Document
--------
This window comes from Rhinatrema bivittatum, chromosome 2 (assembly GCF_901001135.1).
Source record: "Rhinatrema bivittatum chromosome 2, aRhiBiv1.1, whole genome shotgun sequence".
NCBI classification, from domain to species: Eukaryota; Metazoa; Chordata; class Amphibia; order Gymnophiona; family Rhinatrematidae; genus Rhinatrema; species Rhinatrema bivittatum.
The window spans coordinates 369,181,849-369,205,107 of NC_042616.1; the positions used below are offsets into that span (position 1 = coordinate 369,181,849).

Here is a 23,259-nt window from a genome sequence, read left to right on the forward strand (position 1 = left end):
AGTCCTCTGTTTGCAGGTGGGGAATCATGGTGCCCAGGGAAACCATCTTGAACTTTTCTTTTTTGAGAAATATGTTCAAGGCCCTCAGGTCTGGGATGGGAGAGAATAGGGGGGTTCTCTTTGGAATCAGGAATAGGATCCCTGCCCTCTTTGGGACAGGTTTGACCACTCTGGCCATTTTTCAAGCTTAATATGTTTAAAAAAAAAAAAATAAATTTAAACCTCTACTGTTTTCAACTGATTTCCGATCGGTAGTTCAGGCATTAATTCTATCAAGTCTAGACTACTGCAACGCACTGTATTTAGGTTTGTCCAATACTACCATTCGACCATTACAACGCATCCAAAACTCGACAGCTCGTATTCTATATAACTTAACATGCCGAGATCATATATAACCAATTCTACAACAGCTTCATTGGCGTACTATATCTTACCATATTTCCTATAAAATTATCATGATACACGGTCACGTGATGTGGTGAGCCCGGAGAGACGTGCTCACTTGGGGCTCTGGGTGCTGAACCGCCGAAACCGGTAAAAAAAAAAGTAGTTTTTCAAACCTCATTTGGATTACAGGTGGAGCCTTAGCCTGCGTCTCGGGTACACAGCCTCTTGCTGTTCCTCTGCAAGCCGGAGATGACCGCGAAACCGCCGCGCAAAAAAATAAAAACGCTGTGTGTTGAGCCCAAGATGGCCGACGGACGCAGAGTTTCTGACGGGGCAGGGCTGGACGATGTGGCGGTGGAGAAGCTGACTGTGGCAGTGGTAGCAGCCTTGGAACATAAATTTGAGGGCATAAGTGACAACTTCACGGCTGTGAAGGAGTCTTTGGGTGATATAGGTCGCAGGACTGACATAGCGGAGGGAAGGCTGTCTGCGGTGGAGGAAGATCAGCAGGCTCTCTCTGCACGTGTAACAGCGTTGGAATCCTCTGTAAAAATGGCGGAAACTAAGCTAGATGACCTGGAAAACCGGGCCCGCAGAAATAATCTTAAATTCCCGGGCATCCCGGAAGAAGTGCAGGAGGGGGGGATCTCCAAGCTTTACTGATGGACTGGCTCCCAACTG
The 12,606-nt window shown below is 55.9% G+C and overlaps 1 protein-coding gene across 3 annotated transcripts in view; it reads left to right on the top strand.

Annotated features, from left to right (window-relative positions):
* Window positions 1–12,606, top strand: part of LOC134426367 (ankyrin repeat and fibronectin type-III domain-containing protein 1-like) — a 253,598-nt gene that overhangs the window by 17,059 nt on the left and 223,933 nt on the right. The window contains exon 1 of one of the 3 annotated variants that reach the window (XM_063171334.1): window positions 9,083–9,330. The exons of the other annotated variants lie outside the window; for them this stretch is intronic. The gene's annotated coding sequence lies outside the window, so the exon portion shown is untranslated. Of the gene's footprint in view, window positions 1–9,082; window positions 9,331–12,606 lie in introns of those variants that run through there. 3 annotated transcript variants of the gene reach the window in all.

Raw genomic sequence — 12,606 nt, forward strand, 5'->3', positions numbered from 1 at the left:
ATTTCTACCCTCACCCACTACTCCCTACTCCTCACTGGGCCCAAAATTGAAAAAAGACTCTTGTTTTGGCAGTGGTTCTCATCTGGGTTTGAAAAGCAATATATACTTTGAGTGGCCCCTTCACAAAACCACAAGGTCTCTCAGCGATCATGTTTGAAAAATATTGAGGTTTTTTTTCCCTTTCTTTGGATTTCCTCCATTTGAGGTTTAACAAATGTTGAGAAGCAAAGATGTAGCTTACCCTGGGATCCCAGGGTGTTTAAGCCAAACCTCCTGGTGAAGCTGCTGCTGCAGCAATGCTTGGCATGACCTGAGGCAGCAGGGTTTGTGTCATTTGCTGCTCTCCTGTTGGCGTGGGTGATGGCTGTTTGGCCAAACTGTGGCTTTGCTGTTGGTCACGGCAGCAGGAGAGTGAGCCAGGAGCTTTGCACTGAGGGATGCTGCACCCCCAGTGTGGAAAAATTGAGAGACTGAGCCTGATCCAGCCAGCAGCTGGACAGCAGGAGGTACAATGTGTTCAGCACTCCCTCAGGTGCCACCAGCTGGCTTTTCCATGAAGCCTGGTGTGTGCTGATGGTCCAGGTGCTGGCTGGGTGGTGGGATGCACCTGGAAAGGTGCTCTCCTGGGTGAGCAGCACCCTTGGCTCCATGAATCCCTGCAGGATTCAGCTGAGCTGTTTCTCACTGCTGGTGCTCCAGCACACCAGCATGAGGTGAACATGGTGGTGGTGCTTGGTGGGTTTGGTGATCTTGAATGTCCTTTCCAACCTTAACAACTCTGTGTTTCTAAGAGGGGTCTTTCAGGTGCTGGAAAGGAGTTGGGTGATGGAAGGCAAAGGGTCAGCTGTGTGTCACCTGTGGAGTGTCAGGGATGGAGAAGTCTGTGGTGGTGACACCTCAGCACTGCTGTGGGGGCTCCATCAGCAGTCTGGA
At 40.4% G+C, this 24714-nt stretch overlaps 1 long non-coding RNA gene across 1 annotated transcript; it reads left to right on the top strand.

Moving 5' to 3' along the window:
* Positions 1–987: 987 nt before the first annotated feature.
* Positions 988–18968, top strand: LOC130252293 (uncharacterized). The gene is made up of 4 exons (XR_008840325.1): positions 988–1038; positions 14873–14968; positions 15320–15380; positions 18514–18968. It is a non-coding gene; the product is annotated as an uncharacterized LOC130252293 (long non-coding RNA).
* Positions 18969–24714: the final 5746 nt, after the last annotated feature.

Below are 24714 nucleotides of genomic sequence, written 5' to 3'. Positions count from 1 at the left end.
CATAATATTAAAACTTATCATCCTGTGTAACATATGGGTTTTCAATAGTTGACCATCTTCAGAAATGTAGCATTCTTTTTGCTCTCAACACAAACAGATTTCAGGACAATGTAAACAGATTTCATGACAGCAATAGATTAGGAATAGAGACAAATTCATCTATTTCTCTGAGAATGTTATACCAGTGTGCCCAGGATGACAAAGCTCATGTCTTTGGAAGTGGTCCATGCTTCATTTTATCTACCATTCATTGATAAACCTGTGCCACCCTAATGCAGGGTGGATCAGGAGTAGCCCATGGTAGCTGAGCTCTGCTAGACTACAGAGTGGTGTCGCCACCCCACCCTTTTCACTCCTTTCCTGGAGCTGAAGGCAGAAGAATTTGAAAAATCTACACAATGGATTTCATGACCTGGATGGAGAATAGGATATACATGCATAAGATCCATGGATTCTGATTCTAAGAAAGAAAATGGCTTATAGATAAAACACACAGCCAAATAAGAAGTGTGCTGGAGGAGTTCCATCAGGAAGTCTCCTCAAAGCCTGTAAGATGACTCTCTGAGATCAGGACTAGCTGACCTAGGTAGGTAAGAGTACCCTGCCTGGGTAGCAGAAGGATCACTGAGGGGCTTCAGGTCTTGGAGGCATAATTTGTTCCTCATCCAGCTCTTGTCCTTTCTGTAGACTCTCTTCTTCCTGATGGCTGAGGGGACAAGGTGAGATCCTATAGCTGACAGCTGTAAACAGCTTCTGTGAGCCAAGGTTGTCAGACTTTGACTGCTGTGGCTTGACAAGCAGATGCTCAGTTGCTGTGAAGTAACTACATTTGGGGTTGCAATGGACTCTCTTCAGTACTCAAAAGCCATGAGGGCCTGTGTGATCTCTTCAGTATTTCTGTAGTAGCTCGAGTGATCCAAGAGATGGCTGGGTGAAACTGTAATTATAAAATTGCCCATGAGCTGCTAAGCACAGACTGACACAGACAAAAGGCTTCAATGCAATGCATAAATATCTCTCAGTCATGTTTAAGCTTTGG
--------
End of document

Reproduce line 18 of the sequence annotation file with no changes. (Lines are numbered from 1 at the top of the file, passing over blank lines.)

CATAATATTAAAACTTATCATCCTGTGTAACATATGGGTTTTCAATAGTTGACCATCTTCAGAAATGTAGCATTCTTTTTGCTCTCAACACAAACAGATTTCAGGACAATGTAAACAGATTTCATGACAGCAATAGATTAGGAATAGAGACAAATTCATCTATTTCTCTGAGAATGTTATACCAGTGTGCCCAGGATGACAAAGCTCATGTCTTTGGAAGTGGTCCATGCTTCATTTTATCTACCATTCATTGATAAACCTGTGCCACCCTAATGCAGGGTGGATCAGGAGTAGCCCATGGTAGCTGAGCTCTGCTAGACTACAGAGTGGTGTCGCCACCCCACCCTTTTCACTCCTTTCCTGGAGCTGAAGGCAGAAGAATTTGAAAAATCTACACAATGGATTTCATGACCTGGATGGAGAATAGGATATACATGCATAAGATCCATGGATTCTGATTCTAAGAAAGAAAATGGCTTATAGATAAAACACACAGCCAAATAAGAAGTGTGCTGGAGGAGTTCCATCAGGAAGTCTCCTCAAAGCCTGTAAGATGACTCTCTGAGATCAGGACTAGCTGACCTAGGTAGGTAAGAGTACCCTGCCTGGGTAGCAGAAGGATCACTGAGGGGCTTCAGGTCTTGGAGGCATAATTTGTTCCTCATCCAGCTCTTGTCCTTTCTGTAGACTCTCTTCTTCCTGATGGCTGAGGGGACAAGGTGAGATCCTATAGCTGACAGCTGTAAACAGCTTCTGTGAGCCAAGGTTGTCAGACTTTGACTGCTGTGGCTTGACAAGCAGATGCTCAGTTGCTGTGAAGTAACTACATTTGGGGTTGCAATGGACTCTCTTCAGTACTCAAAAGCCATGAGGGCCTGTGTGATCTCTTCAGTATTTCTGTAGTAGCTCGAGTGATCCAAGAGATGGCTGGGTGAAACTGTAATTATAAAATTGCCCATGAGCTGCTAAGCACAGACTGACACAGACAAAAGGCTTCAATGCAATGCATAAATATCTCTCAGTCATGTTTAAGCTTTGG